- Thinking about Farmers' Markets
The Spectrum from Peddler's
Market to Producers' Market
by Tom Roberts, Snakeroot Organic
Farm, member of the Orono, Waterville, Unity, Pittsfield and Newport
Farmers' Markets. November, 2011
- There are lots of ways to direct-market foods at a
farmers' market, some of which perhaps not everyone is familiar
with. To better visualize the distinctions among them, it is often
helpful to such arrange variations on a theme along a spectrum. This
article is presented as a description of what is currently happening
in Maine farmers' markets, followed by a bit of editorializing.
Admittedly there are other ways to categorize markets,
each with its own possible gradations. Some examples might include:
urban vs. rural, small vs. large, member-managed vs. managed by
others, wealthy neighborhood vs. poor neighborhood, supported by
locals vs. supported by tourists and summer people, and so forth.
Nothing in this article intends to negate these and other ways of
looking at markets. Rather, we explore here what slicing the pie in
this particular way can reveal about our markets.
First, let's look at the two end points on the
A Peddler's Market is a market in which some or
a majority of the market members buy in all or much of what they are
offering for sale to the public. Sometimes there are restrictions to
native products or those “locally” produced. Peddlers'
markets allow producers who buy in nothing to attend as well.
A Producer's Market is a market in which all of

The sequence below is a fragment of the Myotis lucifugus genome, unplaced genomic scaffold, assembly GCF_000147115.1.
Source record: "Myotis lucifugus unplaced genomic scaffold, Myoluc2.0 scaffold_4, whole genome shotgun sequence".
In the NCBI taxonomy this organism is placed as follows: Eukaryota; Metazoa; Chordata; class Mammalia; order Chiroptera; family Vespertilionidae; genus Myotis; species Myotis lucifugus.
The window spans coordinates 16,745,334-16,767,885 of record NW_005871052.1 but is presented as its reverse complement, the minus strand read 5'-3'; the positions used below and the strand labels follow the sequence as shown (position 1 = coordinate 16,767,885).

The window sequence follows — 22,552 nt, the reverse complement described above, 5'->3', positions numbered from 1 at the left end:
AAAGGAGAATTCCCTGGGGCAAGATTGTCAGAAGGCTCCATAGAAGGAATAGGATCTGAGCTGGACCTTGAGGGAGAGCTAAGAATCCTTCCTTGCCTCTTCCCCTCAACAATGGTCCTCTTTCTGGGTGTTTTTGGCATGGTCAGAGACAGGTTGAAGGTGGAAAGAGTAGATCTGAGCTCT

the market members produce all of what they are offering for sale to
the public. The attending market members are the actual producers,
their family members, or their employees. Each market member has a
stand in which they sell only products they have produced
themselves, as market shoppers generally expect. Producers' markets
do not allow peddlers to attend.
In between these there are several gradations that tend
to lead, albeit unevenly, from one to the other. Most Maine farmers'
markets fall somewhere in between the two extremes and many would
fall under more than one category.
Peddlers' Markets. Minimal buy-in markets, ghost
member markets, and single product buy-in markets represent markets
which are decreasingly like peddlers' markets.
Minimal Buy-in Markets allow members to buy in a
minimal fraction of what they offer for sale. The Maine State
Farmers' Market Law defines 75% as the amount which each farmers
market member must produce themselves, allowing 25% to be purchased
directly from another Maine producer. The law also allows markets to
impose stricter requirements than these percentages. Most Maine
farmers' markets are minimal buy-in markets.
Ghost Member Markets allow producers to join the
market (paying full dues) but to never attend the market themselves.
Their products are sold by another market member who does attend
market. This is often done in newer or smaller farmers' markets
where it is uncertain whether enough products can be brought to
market to attract sufficient shoppers to the market to assure market
prosperity. Several Maine farmers markets are ghost member markets.
Single Product Buy-in Markets are those farmers'
markets which allow members who, upon request, are allowed to bring
in single items or lines of items that are not currently offered by
any producer at market, or are brought to market by the producers in
clearly too small a quantity to meet shopper demand. Frequently
permission is given to such members only with the acquiescence of
potentially competing producer members of the market. Several Maine